REVIEW: Rosencrantz and Guildenstern are Dead
Guildenstern and Rosencrantz are Dead: the existential comedy that interprets the classic Hamlet from the perspective of its two characters.
Three times throughout the play the two main characters switched actors. This was a bold decision by the director, presumably to highlight the recurring theme of Guildenstern and Rosencrantz questioning who they are. It was an interesting idea and may have worked better had not each pair had such different styles of acting and uneven talent.The first actor to take on Rosencrantz (Rebecca Metzer) pulled it off mostly through a permanent gormlessness in her eyes as to be seen in the comic relief of Disney films which took a bit of maturity out of the production. This might have just been viewed as another interpretation of the character, albeit at a push, were not the other two performances done so differently.
The second performance (Beatriz Santos) performed a character of comical nervousness who at this point in the play was also much more talkative so that it seemed the character had changed altogether. The third actor to take on Rosencrantz (Grace England) performed with considerably some more charisma. However, perhaps consistency would have made all the difference.The Guildensterns too were performed differently though the differences seemed more in the ability of the actors more than the character himself with the first (Tom Sparkes) using quite a limited variety of expressions and sometimes awkward gestures. The second (Phoebe Segal) went for very limited and simple expressions with a sweet voice that didn’t quite seem in keeping with the character while the acting of the third (George Booth-Clibborn) was almost faultless.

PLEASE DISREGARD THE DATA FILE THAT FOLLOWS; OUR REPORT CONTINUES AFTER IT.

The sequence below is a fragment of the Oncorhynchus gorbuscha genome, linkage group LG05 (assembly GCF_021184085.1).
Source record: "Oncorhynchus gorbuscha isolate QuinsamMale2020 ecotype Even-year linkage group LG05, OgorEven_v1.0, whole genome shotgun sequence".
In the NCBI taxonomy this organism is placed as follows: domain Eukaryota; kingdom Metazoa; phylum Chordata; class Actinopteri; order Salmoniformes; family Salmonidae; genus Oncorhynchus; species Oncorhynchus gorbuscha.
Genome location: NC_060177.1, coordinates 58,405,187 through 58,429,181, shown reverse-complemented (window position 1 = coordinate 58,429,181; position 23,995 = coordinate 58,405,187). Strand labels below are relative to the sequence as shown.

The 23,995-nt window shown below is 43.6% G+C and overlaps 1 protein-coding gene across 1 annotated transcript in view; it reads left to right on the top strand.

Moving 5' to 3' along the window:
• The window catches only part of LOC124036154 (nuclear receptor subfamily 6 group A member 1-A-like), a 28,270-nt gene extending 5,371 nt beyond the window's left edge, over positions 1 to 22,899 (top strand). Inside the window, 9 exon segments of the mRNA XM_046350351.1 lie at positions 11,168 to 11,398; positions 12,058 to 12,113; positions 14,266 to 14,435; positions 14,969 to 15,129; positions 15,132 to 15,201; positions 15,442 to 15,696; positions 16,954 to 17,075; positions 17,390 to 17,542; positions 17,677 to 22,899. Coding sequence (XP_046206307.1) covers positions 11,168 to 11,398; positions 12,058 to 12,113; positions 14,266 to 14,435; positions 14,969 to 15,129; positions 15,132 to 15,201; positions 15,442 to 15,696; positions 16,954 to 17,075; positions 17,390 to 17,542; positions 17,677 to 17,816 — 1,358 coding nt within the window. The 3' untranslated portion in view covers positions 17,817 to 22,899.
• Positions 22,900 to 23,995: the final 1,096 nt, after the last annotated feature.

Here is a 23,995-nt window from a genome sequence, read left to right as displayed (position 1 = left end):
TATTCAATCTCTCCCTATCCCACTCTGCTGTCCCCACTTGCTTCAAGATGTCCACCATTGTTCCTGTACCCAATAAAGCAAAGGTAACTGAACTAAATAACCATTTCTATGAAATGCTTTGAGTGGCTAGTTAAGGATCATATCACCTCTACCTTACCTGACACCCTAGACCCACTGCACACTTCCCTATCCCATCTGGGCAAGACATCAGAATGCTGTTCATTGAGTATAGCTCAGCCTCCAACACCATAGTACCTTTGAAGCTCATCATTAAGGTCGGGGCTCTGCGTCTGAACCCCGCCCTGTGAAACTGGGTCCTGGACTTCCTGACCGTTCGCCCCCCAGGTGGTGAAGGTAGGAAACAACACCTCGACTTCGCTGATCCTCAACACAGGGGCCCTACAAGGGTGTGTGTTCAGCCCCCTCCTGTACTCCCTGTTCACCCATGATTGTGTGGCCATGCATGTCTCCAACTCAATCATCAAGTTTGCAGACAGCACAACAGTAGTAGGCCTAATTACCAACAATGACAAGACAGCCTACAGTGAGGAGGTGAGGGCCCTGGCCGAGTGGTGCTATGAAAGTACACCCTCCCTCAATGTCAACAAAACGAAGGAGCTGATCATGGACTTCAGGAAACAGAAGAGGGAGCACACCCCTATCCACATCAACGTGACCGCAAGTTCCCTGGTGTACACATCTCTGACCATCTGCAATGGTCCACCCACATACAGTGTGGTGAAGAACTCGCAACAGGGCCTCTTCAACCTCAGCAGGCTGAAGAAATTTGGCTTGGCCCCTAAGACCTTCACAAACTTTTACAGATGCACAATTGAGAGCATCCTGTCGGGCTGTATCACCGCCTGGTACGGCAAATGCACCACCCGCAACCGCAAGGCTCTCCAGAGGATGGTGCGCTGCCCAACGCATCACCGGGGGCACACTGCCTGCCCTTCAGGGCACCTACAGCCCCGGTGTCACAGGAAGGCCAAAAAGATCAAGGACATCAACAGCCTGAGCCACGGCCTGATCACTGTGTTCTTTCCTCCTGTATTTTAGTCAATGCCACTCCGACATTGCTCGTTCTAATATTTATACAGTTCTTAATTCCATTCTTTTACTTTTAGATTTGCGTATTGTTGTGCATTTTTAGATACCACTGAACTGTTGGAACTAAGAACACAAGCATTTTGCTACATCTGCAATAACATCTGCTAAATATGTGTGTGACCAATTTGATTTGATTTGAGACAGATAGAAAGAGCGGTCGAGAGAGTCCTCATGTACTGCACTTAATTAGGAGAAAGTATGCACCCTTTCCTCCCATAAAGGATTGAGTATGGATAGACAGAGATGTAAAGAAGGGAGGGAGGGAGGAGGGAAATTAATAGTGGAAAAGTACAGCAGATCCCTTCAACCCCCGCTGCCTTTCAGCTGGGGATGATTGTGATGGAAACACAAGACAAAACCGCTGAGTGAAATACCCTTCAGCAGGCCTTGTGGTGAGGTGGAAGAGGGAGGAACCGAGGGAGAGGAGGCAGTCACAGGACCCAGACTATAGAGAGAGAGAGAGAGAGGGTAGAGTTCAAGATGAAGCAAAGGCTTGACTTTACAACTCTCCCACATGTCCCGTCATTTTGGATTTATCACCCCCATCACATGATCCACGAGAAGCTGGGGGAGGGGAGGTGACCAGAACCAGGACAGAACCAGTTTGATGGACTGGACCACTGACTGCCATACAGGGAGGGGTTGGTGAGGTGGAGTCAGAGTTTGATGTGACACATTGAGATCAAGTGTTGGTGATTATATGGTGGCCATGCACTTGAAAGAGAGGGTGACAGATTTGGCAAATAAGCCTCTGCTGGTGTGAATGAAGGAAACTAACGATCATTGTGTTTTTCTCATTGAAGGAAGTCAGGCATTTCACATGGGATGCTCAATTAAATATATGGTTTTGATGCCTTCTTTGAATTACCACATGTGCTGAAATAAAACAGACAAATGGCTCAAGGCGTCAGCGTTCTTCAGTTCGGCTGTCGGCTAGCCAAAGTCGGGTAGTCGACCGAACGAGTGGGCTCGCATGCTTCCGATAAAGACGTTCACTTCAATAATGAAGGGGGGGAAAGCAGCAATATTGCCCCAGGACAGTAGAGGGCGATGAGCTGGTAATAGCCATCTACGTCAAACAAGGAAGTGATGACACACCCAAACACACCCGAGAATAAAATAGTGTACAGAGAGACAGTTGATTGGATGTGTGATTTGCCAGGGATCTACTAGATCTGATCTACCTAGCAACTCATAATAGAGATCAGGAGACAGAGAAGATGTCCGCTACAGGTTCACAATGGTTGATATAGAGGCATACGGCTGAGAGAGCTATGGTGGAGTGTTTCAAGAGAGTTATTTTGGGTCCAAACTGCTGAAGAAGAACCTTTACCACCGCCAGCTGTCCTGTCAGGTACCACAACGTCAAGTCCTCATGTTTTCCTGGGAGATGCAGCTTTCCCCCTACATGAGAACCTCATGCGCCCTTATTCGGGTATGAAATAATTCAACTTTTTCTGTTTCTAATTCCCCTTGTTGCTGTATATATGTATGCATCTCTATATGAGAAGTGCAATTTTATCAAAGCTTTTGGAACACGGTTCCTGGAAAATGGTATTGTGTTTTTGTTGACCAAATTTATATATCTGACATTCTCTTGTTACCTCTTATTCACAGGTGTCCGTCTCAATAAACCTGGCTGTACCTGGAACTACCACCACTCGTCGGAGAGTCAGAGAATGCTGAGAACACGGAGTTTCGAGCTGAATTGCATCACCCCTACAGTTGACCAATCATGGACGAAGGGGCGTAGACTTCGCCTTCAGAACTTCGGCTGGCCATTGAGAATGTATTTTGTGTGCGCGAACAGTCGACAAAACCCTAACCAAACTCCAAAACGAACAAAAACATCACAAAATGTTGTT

The idea of switching characters was certainly interesting but because of the disparity of talent and style it would have been wiser to have the best actors of the six constant throughout the play. The directorial decision caused unnecessary confusion.The dialogue was so strong that it was able to get quite a few laughs from the audience even when lines were not pulled off that greatly. Some lines were quite long-winded so really did require a charismatic actor to keep the audience hooked, which was often lacking. In fact some of the performances of fairly minor roles were much more spirited and engaging than some of those by the main characters. Hamlet (Danny Baalbaki) was a quiet character and while this may have been just another interpretation of his madness, it was hardly a compelling performance.
Weaknesses of the play may have been less noticeable with some more visual pleasure in the set. As it happened, much of the play involved watching Guildenstern and Rosencrantz stand around talking which would have been no issue at all if the dialogue had been handled a little more carefully.It is undeniably a brilliantly written play and the dialogue did, to an extent, prop up what was lacking in the performance.
However, this wasn’t always executed particularly skilfully and in this Rosencrantz and Guildenstern are Dead is really hit and miss.